Brown — What happened to him? Is his PPA well down or is it just noticeable because he’s not playing?

As discussed above, Brown’s production cratered this season, even when he’s gotten minutes. One possible reason is that the coaching staff keeps changing his role. Last season, he was a secondary playmaker on the second unit and he actually was a decent defender before the bubble.

This season, they seemed to be asking him to be more of a 3&D guy, and then they abruptly asked him to be a small-ball four — throwing him out there during a game without even one practice in the role. Want to see some cringe-worthy footage, dig up some footage of Brown playing four in a horns set. Yikes.

Another possible reason: he’s just not that good. That may sound harsh, but the possibility has to be considered. If he was killing it in practice, he’d be on the floor. Brooks isn’t the best coach on the planet, but he and his coaches aren’t going to keep Brown buried on the bench if they thought he could contribute.

Davis Bertans — How does his (disappointing) PPA compare with last year?

Not well. That’s not because Bertans was great last season but because he’s been bad so far this season. A season ago, Bertans posted a PPA 105, which is the best mark of his career. He’s a great shooter who does little else. This season, his shooting hasn’t been as good, and he’s still not doing much else.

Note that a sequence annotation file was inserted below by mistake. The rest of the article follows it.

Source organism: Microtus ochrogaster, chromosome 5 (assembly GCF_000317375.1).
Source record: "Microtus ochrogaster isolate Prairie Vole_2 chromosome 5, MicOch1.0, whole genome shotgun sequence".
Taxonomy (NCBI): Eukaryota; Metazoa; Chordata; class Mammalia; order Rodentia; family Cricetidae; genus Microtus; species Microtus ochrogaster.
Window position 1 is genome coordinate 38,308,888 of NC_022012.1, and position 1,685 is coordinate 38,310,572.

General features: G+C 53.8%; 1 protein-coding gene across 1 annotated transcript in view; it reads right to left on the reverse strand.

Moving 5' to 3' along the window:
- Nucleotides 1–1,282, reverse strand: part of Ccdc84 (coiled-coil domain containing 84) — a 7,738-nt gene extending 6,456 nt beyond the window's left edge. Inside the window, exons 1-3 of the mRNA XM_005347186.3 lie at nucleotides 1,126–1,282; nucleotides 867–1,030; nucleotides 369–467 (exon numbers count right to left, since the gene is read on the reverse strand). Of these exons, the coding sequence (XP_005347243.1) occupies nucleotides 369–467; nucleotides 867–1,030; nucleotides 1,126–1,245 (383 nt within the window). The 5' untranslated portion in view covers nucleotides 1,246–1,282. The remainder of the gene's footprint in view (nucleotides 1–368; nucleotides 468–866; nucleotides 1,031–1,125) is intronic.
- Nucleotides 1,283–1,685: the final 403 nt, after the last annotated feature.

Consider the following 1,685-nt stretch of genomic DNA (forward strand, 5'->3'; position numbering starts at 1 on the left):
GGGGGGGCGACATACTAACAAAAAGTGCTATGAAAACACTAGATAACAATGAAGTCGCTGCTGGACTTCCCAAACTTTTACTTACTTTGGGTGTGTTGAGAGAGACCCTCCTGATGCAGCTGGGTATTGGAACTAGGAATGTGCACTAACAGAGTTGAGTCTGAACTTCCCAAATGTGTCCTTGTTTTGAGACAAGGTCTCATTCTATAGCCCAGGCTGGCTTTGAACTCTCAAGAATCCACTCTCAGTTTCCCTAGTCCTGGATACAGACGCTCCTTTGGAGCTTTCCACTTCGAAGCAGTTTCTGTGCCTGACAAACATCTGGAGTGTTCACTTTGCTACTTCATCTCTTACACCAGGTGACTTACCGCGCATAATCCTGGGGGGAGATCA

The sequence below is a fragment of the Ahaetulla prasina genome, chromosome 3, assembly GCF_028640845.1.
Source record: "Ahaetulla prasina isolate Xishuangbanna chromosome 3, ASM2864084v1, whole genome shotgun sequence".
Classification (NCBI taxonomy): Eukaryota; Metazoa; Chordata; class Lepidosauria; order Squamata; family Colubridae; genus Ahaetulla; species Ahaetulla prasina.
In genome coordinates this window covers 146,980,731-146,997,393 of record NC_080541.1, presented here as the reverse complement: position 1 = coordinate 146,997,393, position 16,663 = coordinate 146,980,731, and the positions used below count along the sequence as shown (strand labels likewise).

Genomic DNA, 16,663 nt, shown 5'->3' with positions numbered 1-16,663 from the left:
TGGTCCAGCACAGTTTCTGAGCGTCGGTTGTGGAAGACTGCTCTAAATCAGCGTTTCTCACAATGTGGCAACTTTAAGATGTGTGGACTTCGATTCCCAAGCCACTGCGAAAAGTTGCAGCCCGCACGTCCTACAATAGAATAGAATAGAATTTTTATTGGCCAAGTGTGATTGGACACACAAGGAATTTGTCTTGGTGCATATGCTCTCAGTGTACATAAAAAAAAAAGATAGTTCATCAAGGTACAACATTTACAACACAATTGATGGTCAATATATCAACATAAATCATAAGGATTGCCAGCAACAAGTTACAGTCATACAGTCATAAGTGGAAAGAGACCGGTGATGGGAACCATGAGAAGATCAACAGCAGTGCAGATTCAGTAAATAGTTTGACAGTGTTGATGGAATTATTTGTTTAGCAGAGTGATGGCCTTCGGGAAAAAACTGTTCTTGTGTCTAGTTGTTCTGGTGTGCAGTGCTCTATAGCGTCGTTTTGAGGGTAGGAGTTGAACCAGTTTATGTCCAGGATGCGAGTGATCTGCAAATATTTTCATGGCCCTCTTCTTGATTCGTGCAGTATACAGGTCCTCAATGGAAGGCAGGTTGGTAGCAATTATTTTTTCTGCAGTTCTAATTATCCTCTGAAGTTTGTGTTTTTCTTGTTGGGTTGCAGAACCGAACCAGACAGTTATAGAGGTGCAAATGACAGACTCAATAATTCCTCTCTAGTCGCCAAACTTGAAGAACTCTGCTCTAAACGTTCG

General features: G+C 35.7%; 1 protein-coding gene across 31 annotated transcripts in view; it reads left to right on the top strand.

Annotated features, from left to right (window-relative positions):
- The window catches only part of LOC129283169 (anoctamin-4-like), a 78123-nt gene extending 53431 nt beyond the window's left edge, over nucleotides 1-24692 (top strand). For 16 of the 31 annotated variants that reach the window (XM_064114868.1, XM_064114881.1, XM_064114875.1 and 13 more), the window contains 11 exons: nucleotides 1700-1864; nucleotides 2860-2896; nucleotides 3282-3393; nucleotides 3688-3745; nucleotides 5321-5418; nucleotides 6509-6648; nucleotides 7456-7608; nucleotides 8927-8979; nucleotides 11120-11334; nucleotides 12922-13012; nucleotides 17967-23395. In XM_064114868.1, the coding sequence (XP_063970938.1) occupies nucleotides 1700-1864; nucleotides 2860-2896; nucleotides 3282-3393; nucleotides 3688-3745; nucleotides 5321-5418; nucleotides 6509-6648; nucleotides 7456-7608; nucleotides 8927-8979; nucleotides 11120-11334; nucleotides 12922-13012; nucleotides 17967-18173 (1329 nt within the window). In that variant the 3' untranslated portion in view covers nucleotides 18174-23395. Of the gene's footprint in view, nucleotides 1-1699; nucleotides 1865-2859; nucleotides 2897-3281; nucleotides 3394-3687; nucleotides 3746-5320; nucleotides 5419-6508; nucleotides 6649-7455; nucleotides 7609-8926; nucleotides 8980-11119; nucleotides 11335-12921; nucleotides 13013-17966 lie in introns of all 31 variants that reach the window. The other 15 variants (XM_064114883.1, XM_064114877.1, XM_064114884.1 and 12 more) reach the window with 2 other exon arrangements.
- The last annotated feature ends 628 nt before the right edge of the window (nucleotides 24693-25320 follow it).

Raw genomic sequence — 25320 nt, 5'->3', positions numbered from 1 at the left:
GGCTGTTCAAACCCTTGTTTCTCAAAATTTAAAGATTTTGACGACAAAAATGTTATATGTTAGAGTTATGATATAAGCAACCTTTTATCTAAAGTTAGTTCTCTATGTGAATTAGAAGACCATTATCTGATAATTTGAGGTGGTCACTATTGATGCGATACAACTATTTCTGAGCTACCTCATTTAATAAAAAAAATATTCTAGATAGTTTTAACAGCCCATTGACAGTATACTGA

That said, his PPA leapt from 36 to 70 in yesterday’s update, so he may be rounding back into form.

Bojan Bogdanovic? Jabari Parker? — How are they doing? We got rid of all the guys who would be mid-career starters. Those two and Tomas Satoransky are guys the Wizards had had to ditch because they wasted a trillion dollars on Ian Mahinmi and Andrew Nicholson.

Don’t forget Jason Smith, a career scrub who they inexplicably gave a fully guaranteed contract with a player option on a third season. This is a guy who should have gotten the league minimum, period.

Bogdanovic’s PPA so far this season is 95. Here’s how he’s performed — in his Washington season and since.

  • 2016-17 — WAS — 74
  • 2017-18 — IND — 108
  • 2018-19 — IND — 131
  • 2019-20 — UTA — 117
  • 2020-21 — UTA — 95

Jabari Parker hasn’t played in the NBA this season.